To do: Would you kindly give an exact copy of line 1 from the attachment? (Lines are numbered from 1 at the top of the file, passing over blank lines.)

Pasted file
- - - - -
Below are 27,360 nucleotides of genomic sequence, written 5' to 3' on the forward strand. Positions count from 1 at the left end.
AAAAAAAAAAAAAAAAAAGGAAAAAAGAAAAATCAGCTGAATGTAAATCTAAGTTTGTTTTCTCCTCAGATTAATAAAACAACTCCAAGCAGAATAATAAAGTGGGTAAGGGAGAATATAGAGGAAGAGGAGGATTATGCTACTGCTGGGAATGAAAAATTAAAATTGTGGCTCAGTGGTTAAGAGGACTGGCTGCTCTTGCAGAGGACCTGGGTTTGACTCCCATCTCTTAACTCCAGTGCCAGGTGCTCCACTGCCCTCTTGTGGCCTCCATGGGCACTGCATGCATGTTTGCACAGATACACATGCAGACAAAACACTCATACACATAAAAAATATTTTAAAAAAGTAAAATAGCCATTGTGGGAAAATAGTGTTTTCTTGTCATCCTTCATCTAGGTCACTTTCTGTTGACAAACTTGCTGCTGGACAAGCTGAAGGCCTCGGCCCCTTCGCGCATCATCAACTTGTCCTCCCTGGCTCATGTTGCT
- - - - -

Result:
Below are 27,360 nucleotides of genomic sequence, written 5' to 3' on the forward strand. Positions count from 1 at the left end.